Many recent college graduates today have given up on the American dream of homeownership because they are saddled with student loan payments and are just starting out in their careers. In fact, one survey found that 43% of college graduates with student loan debt say they have postponed buying a house because of that debt. Even so, if you are one of these people, just know that home ownership really is possible. Let’s see, then, how you can buy a house even if you have student debt in Princeton.
Improve Your Debt-to-Income Ratio
The top way to make your dream a reality and buy a house even if you have student debt in Princeton is to improve your debt-to-income ratio. Basically, this ratio is, according to experts in this arena, “the percentage of your total monthly income that is devoted to making monthly payments on your debt. Your ability to purchase a home depends on your debt-to-income ratio because lenders want to make sure you can afford both the student loan payments and a new mortgage payment.” And here are some way to improve your debt-to-income ratio.
A sure-fire way to improve your debt-to-income ratio (that is, lower it) is simply to increase your income. This may not be the easiest way, but it always works. You can seek a raise, or even get a second job. But financial experts discourage changing jobs in the year before you apply for a mortgage.
REDUCE YOUR DEBT
Certainly, reducing your total debt will allow you to buy a house even if you have student debt in Princeton, and it definitely can be down by:
- Paying off (or at least down) your consumer debt so as not to have a balance on your credit card(s)
- Paying off (or down) any car loan(s) you may have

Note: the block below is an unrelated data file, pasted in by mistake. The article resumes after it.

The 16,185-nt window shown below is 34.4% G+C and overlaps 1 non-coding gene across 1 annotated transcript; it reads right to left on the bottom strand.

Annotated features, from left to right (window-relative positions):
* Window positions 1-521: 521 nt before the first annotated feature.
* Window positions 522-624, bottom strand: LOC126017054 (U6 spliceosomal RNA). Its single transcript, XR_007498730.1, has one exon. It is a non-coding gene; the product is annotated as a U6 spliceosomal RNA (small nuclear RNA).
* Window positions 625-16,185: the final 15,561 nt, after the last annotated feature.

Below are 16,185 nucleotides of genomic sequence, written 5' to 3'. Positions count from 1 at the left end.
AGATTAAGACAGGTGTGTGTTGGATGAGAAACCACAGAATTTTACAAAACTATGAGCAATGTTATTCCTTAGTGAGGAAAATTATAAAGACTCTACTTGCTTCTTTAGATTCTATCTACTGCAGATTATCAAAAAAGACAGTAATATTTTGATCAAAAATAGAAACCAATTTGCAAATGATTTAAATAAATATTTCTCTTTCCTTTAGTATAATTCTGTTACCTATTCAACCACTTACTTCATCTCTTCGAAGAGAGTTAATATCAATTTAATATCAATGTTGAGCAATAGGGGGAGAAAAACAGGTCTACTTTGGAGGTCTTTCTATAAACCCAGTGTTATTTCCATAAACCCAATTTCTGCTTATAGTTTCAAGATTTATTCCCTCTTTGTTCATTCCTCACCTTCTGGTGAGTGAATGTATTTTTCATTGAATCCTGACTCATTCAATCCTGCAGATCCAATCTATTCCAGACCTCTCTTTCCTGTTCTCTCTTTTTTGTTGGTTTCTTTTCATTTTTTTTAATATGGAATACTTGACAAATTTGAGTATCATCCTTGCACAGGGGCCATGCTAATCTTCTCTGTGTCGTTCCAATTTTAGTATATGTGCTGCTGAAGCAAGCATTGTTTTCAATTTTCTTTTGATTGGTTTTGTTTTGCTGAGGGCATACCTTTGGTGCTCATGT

- Not taking on new debt or applying for new credit cards
- Not cosigning on any loan
CHANGE REPAYMENT PLAN FOR STUDENT LOAN
You can also make it possible to buy a house even if you have student debt by changing your student loan repayment plan so that monthly payments are smaller and your debt-to-income ratio is thus improved. (Do be aware though that if you do this, you will pay longer and so pay more in interest.) A couple of viable possibilities for reducing your monthly student loan payments ate the income-driven repayment plan and extended repayment.
REFINANCE STUDENT LOAN
Similarly, you can refinance your student loan for a better debt-to-income ratio. The idea is to reduce monthly payments with a better interest rate. This tactic, though, seldom reduces payments significantly.
Up Your Credit Score
Next to a better debt-to-income ratio, improving your credit score is probably the most important thing you can do to buy a house even if you have student debt in Princeton. The main reason is that your mortgage interest rate (and, as a consequence, your new debt-to-income ratio) will be based in part on your credit score. Here are some things you can do to improve your credit score:
- Begin paying all bills on time – always. This is a huge factor in your credit score.
- Carefully manage your “credit utilization,” which is the ratio of credit balances to total available credit lines. This means, basically, using as little of your available credit as you can get by with.
- This may seem counter-intuitive, but don’t close old accounts. Old accounts (mainly credit cards) in good standing can actually help your credit score.
- Make use of different kinds of credit if you don’t have much of a credit history. You might, for example, use a mix of revolving credit and installment loans.
Use Down Payment Assistance
For many college graduates, the biggest hurdle to buying a house even if you have student debt in Princeton is coming up with that hefty down payment. There are, however, several options in the way of down payment assistance programs.
According to student loan management advisors, a number of programs exist “that are acceptable to lenders. Many states and cities offer these, including some that allow you to use sweat equity if you want to build a new home.” With an FHA loan, for example, your down payment could be as little as 3.5% of the sale price – instead of the standard 20%. Another possibility is a USDA loan if you plan to buy a house in a rural area.
Consult Your Agent
While your real estate agent isn’t a financial advisor, she will still know all the ins and outs of financing a house purchase. Your agent can help you navigate all these thorny issues so that you can find a way to buy a house even if you have student debt in Princeton.